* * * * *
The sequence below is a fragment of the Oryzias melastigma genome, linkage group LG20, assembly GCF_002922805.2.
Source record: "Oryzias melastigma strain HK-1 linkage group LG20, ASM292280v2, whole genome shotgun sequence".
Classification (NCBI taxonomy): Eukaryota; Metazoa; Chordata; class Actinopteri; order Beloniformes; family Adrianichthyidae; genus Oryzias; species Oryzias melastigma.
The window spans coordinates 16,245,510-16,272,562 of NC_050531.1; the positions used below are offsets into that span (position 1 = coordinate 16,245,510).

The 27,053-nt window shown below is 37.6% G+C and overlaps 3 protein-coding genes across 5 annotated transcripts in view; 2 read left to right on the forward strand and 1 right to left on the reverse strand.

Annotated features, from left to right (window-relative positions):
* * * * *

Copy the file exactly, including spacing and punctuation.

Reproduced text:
The sequence below is a fragment of the Oryzias melastigma genome, linkage group LG20, assembly GCF_002922805.2.
Source record: "Oryzias melastigma strain HK-1 linkage group LG20, ASM292280v2, whole genome shotgun sequence".
Classification (NCBI taxonomy): Eukaryota; Metazoa; Chordata; class Actinopteri; order Beloniformes; family Adrianichthyidae; genus Oryzias; species Oryzias melastigma.
The window spans coordinates 16,245,510-16,272,562 of NC_050531.1; the positions used below are offsets into that span (position 1 = coordinate 16,245,510).

The 27,053-nt window shown below is 37.6% G+C and overlaps 3 protein-coding genes across 5 annotated transcripts in view; 2 read left to right on the forward strand and 1 right to left on the reverse strand.

Annotated features, from left to right (window-relative positions):